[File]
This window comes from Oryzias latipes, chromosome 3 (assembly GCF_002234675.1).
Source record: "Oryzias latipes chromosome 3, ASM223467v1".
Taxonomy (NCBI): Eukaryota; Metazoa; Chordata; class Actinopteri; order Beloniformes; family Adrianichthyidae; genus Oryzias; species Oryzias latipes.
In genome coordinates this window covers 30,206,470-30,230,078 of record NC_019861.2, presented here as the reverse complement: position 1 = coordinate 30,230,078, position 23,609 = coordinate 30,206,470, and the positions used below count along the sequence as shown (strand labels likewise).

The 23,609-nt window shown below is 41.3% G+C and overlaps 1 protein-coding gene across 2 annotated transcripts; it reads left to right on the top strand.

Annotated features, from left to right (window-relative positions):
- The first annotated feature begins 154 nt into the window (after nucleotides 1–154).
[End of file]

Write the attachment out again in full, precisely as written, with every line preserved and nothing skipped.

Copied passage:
This window comes from Oryzias latipes, chromosome 3 (assembly GCF_002234675.1).
Source record: "Oryzias latipes chromosome 3, ASM223467v1".
Taxonomy (NCBI): Eukaryota; Metazoa; Chordata; class Actinopteri; order Beloniformes; family Adrianichthyidae; genus Oryzias; species Oryzias latipes.
In genome coordinates this window covers 30,206,470-30,230,078 of record NC_019861.2, presented here as the reverse complement: position 1 = coordinate 30,230,078, position 23,609 = coordinate 30,206,470, and the positions used below count along the sequence as shown (strand labels likewise).

The 23,609-nt window shown below is 41.3% G+C and overlaps 1 protein-coding gene across 2 annotated transcripts; it reads left to right on the top strand.

Annotated features, from left to right (window-relative positions):
- The first annotated feature begins 154 nt into the window (after nucleotides 1–154).